Why pursue the development of rejuvenation therapies? What do I get out of it? The answer to that question - health! - is self-evident to those of us who have been thinking about this for a while, but a fair amount of advocacy for any cause is a matter of explaining what is obvious to the advocate, but not to someone unfamiliar with the idea. Sometimes it is hard to see one's own blind spots, and especially so when it comes to long exposure to a subject: we forget what it was like not to know. Given that, I think an overview of the point of developing rejuvenation therapies, discussing what an individual stands to gain, is a good thing to have in the toolkit.
I'm sure you've noticed that the Life Extension Advocacy Foundation has been shouting from the rooftops for quite a while that rejuvenation biotechnologies need to happen, and we're doing our best to make them happen as soon as possible. The job isn't easy; the fact that numerous people still raise concerns about the idea doesn't make it any easier, and we invest part of our time duly addressing those concerns. But the discussion about what might go wrong or how to prevent this or that hypothetical problem might draw attention away from another, possibly even more important question: why do we strive to make rejuvenation a reality? There's not much point in doing something if it yields no benefits, especially if that something requires as much hard work as this cause does; so, what are the expected benefits of rejuvenation?
Health: rejuvenation, we have said time and again, is pretty much all about health. The causal link between biological aging and pathologies is well established, and even when we account for the few elderly who are exceptionally healthy for their age, we're left with the obvious fact that the older you are, the sicker you are - and even the aforementioned exceptions aren't in the best of shape. To the best of my knowledge, the number of people who actively wish to be sick at some point tends to be fairly small; so, when you think that a truly comprehensive rejuvenation platform would allow people to maintain youthful health irrespective of their age, the health benefits of rejuvenation become crystal clear.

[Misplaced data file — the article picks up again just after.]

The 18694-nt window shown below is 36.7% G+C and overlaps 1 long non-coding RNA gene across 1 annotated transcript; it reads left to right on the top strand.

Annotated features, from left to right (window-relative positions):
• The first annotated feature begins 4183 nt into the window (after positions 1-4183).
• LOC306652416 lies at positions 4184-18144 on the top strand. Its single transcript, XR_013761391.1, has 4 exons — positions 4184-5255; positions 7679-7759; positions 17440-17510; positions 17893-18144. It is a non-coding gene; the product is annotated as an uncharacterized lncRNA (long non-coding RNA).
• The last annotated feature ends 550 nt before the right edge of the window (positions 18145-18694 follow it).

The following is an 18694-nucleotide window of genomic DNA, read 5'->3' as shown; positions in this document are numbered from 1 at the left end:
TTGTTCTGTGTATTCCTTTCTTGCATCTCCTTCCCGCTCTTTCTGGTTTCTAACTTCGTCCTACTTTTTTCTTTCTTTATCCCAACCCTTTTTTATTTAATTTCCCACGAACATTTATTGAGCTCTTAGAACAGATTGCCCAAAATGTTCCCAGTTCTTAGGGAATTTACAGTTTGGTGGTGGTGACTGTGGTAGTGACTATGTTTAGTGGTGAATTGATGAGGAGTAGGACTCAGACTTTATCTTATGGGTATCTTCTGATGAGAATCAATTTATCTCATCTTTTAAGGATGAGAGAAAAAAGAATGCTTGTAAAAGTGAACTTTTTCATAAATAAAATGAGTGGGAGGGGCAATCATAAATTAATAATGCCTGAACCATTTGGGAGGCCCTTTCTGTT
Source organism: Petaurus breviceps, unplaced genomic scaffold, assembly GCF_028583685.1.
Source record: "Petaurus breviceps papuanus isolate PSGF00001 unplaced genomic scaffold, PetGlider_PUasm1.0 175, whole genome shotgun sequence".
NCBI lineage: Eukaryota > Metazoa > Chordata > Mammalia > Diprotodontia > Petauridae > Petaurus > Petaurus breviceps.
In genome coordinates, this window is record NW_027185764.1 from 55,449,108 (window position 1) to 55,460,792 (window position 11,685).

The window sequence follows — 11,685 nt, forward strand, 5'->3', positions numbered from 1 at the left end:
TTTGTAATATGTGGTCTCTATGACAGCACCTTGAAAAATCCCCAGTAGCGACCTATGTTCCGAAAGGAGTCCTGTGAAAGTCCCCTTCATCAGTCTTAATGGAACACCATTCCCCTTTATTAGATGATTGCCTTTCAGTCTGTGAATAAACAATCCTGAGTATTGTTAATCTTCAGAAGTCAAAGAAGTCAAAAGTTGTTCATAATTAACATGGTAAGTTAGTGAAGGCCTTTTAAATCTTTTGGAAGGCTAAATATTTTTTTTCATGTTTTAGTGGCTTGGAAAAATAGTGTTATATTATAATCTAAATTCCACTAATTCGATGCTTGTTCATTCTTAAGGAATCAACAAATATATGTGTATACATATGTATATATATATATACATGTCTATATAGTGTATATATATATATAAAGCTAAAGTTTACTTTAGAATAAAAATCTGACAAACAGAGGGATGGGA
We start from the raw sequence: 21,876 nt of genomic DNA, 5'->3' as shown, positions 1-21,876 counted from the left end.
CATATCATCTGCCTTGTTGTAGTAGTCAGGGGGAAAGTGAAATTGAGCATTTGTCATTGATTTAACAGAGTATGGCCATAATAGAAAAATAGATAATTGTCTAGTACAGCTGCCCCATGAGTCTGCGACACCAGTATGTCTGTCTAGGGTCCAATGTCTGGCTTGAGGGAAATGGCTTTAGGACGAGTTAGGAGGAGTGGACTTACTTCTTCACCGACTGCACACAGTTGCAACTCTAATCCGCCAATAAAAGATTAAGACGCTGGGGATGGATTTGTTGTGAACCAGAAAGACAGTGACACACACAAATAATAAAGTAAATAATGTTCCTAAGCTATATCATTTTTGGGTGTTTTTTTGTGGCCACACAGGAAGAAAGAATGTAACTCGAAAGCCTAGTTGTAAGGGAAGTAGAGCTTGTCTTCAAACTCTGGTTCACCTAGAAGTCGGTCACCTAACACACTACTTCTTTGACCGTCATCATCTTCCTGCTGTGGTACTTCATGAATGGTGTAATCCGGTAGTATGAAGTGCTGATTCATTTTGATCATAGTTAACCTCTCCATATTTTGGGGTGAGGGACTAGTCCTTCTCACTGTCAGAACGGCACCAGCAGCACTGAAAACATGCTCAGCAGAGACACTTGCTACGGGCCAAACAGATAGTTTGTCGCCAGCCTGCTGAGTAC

Independence: frailty, failing senses, weakness, and diseases aren't good friends of independence, but they are good friends of old age. That's why nursing homes exist in the first place - to take care of elderly people who are no longer independent. Again, even the few exceptional cases who manage on their own until death don't have it easy. Having people doing things for you can be nice in small doses, but having to have people doing things for you, not so much. Rejuvenation would eliminate the health issues that make the elderly dependent on others.
Longevity: as odd as it may sound, longevity is really just a 'side effect' of health, because you can't be healthy and dead. The longer you're healthy enough to be alive, the longer you'll live. Since rejuvenation would keep you in a state of youthful health, the obvious consequence is that you'd live longer. How much longer exactly is hard to say, but as long as you're healthy enough to enjoy life, it's safe to say that longevity would be a benefit; you'd have more time and energy to dedicate to what you love doing, and you could keep learning and growing as a person for an indefinitely long time.
Ultimately, all of these perks can be summarised into one: choice. If we had fully working rejuvenation therapies available and were thus able to keep ourselves always perfectly healthy, regardless of our age, we could choose whether we wanted to use these therapies or not. Those who wish a longer, healthier life could avail themselves of the opportunity and escape aging for as long as they wanted; those who prefer to age and bow out the traditional way could just as easily not use the therapies. Rejuvenation would give us an extra option we currently don't have; everyone is forced to face the burden of aging and eventually die of it, for the moment. Being able to choose what we wish for ourselves is one of the most fundamental human rights and an obvious, unquestionable benefit.